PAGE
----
The Federal gov't spends $3 billion and $300 million every day, that it doesn't have. That comes out to a budget deficit of $1.2 trillion a year. The total debt that the U.S. gov't has accrued to date is approximately $16 1/2 trillion dollars. This represents an overhang of debt equivalent to about $53,000 for every man, woman and child in this country of Federal debt alone.
NY State debt is $63 billion and with about 20 million of us in this state, it comes to over $3,000 in debt per capita. I quote here from NY State's Comptroller, Thomas Dinapoli's office's website dated Jan 2013: New York’s outstanding debt averages $3,253 per state resident, almost three times the national median. New York’s state-funded debt totaled $63.3 billion as of March 31, second only to California and 80 percent higher than New Jersey, the state with the third highest level. This represents an increase of $24.3 billion, or 62.2 percent, from state fiscal year (SFY) 2002-03.
NY city owes roughly $100 billion in outstanding debt which comes to about $12,000 for every man, woman and child. So combining all three levels of debt, it means that per capita debt in NY city is $68,000. For a family of 4, that translates to $272k of debt which in many parts of this country would be enough to buy a house.
The sequestration cuts that we just were subjected to of $85 billion on an annual basis represents 2.3% of the Federal budget. This sounds like a good start to reduce the budget deficit and stop adding that much more to the debt, however in government speak, a cut doesn't really mean a cut. It just means a reduction in the amount of increase of spending with a "baseline" amount of increased spending already factored in. Therefore with government budgets, even after you've "cut" you're still increasing the budget!(Chumash is not the only thing for which we need Rashi type explanations.)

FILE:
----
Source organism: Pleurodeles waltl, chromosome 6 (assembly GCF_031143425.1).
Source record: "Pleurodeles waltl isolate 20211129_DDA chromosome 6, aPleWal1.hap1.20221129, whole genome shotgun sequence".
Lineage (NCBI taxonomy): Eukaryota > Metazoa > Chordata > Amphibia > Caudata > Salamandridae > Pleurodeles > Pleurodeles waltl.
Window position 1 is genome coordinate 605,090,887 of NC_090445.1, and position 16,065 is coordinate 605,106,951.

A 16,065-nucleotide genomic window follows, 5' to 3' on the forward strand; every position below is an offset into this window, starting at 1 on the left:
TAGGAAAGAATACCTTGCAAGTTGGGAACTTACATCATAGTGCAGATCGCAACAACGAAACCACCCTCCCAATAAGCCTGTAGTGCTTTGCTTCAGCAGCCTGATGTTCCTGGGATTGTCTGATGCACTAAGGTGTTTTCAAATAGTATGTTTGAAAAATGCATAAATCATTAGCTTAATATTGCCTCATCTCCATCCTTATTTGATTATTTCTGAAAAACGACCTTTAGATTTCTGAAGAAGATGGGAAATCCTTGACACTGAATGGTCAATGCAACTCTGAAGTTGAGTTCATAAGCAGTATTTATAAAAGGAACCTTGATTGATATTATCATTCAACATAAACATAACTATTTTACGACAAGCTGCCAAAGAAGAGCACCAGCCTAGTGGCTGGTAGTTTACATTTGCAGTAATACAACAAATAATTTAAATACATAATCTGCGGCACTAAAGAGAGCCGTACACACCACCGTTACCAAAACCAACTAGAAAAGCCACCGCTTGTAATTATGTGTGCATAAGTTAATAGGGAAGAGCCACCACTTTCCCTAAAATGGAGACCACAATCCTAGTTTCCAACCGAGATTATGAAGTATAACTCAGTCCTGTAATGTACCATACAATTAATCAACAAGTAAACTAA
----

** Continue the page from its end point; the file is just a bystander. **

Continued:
Aside from that is the problem that sequestration cuts aren't based on judgment calls or prioritized spending reductions. The Obama administration could have applied a flexible approach to these cuts, such as withdrawing a grant of $100,000 that was applied to a program of the National Endowment for the Arts which is to produce a video game of a superhero alien delivered to Earth to fight global warming. Another example of an expendable program is the project of "sensitivity training" by the Departments of Agriculture and Defense to sensitize personnel to the needs of minorities. These departments both together paid Dr. Betances $3.3 million to produce seminars on how racist the American government was and is and teaches that the Pilgrims were the original illegal aliens. Instead our President tries to scare us into believing that the only choices of sequestration cuts are such things as; first responders, agents for air traffic control, FBI, and border patrol, civilians working at the Pentagon and ship building for military bases.
The major items of the 2013 Federal budget are: Social Security - $820 billion, Medicare - $523 billion, Medicaid - $283 billion, Defense - $613 billion. So what is to be done about these big ticket items? The government is not addressing these with any significant long term strategy at this time.